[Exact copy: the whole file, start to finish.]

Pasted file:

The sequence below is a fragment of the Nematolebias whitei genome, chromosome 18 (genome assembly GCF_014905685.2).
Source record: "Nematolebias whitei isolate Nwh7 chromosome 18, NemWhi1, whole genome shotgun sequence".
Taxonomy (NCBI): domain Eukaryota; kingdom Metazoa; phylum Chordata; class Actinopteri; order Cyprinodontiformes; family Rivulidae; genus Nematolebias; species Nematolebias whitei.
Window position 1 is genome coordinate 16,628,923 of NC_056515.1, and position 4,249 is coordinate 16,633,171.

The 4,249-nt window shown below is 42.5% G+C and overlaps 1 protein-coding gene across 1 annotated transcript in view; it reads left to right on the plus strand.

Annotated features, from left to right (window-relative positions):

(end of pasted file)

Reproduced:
The sequence below is a fragment of the Nematolebias whitei genome, chromosome 18 (genome assembly GCF_014905685.2).
Source record: "Nematolebias whitei isolate Nwh7 chromosome 18, NemWhi1, whole genome shotgun sequence".
Taxonomy (NCBI): domain Eukaryota; kingdom Metazoa; phylum Chordata; class Actinopteri; order Cyprinodontiformes; family Rivulidae; genus Nematolebias; species Nematolebias whitei.
Window position 1 is genome coordinate 16,628,923 of NC_056515.1, and position 4,249 is coordinate 16,633,171.

The 4,249-nt window shown below is 42.5% G+C and overlaps 1 protein-coding gene across 1 annotated transcript in view; it reads left to right on the plus strand.

Annotated features, from left to right (window-relative positions):